Patcher's Family Farm was an agritourism destination, you know, one of those places with hayrides, pumpkin chunking, and farm-themed carnival games.

None of the people on the farm paid us any mind. I got a very strange feeling from them. This is where my visions of the red wallpaper really started to flare up. I saw words that I couldn't quite read, but I knew something was unusual about them. I suspected that, like the bloody woman Samantha, these people were NPCs.

They also wore an aggressive amount of denim.

I don’t know which of those things made me more uncomfortable.

We were led to the back of the farm where there were no NPCs. A huge display of pumpkins was set up on hay bales. Next to them was a booth that read "Corn Maze $5." A sign on the booth said, "Open.”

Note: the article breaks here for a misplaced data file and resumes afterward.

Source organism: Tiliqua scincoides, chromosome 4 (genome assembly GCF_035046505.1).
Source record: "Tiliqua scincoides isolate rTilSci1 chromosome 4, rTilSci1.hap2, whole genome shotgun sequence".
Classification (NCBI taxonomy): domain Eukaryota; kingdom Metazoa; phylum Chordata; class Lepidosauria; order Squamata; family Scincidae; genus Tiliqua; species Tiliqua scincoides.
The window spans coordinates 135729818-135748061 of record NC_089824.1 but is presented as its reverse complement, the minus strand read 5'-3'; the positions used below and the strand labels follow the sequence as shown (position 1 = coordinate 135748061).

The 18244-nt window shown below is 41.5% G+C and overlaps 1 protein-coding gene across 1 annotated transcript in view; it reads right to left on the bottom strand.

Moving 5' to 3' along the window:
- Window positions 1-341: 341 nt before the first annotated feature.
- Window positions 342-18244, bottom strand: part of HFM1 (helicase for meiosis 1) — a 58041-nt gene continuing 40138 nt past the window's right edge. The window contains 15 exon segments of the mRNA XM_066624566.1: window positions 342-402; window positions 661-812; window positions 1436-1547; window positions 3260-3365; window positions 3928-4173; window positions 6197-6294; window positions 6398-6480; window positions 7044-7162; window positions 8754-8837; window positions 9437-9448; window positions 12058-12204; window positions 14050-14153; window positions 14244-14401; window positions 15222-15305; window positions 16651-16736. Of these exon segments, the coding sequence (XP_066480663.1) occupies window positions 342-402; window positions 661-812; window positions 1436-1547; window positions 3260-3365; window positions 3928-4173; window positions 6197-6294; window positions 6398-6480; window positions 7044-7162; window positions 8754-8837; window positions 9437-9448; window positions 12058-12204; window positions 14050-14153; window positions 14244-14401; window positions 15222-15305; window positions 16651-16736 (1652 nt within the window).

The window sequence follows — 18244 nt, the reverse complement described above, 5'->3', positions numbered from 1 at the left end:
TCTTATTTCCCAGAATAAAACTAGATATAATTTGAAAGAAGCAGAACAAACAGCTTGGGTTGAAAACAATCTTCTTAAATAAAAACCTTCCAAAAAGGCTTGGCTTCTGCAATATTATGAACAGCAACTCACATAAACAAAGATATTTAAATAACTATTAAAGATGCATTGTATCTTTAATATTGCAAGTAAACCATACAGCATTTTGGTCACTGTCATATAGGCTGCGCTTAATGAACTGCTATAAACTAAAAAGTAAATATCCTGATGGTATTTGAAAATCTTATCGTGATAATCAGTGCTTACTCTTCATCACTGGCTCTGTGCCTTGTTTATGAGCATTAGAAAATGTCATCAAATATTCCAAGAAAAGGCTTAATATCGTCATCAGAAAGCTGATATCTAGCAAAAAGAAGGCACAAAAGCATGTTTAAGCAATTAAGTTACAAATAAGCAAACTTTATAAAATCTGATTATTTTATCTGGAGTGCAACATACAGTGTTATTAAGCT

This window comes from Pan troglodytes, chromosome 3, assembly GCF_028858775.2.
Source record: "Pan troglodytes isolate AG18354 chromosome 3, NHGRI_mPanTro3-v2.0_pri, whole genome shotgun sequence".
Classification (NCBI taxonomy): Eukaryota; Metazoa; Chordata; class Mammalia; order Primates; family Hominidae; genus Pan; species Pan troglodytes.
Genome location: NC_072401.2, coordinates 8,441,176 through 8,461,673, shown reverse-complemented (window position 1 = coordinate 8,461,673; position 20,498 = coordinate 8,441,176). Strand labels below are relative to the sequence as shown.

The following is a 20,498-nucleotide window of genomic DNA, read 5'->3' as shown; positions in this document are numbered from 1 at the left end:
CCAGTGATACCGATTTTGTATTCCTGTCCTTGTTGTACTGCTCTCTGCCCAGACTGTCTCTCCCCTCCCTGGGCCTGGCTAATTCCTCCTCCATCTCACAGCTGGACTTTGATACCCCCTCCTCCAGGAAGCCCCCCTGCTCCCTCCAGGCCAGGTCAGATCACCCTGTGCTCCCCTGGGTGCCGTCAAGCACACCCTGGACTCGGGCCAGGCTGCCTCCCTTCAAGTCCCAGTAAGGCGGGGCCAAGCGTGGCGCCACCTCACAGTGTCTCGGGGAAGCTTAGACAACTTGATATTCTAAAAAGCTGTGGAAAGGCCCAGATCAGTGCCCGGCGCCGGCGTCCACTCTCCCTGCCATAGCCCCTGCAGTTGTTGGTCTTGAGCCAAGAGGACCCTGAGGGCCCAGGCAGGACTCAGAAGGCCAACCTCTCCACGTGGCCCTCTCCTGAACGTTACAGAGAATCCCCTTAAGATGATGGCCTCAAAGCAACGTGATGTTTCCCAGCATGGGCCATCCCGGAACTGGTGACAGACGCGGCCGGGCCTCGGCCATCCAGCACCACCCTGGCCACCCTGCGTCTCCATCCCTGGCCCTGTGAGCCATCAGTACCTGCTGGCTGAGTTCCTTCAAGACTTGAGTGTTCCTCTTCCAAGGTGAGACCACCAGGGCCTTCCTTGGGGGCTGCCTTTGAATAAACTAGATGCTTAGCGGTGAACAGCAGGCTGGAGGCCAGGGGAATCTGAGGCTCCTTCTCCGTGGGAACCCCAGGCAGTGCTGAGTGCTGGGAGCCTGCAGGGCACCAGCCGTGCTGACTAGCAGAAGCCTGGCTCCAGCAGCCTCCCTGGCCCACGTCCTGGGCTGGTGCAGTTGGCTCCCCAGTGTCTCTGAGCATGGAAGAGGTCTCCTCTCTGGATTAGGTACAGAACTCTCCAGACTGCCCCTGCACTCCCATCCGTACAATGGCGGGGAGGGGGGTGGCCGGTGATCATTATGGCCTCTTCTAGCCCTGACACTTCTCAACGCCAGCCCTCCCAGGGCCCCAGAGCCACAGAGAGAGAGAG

As I was reading, the words “The Final Straw II" flashed into my mind.

"Where's the attendant?" Janette asked. She had woken up from her fearful hibernation.

She was right; it was clear that there was supposed to be an attendant here. There was a chair behind the booth that had been knocked over, and the cash box was sitting open and untouched where anyone could just take from it. I looked around, but we were alone.

"You have a good eye. Hysterics are very good at this part," Valorie said. "It is quite strange that the attendant is missing, and the chair is knocked over, and yet the cashbox is right here, open. Try to look at this booth and really focus on it, what do you see?"

I did as she instructed. Truth be told, I didn't see anything but red wallpaper, but it's true, something was screaming out to me from within my mind. There was something there to see, but I couldn't quite make it out. What was my mind trying to tell me? Suddenly, I got a flash - an image that appeared to be one of those old-fashioned elevator indicators you might see in a fancy hotel with a needle that would point to what floor the elevator was on while you were waiting.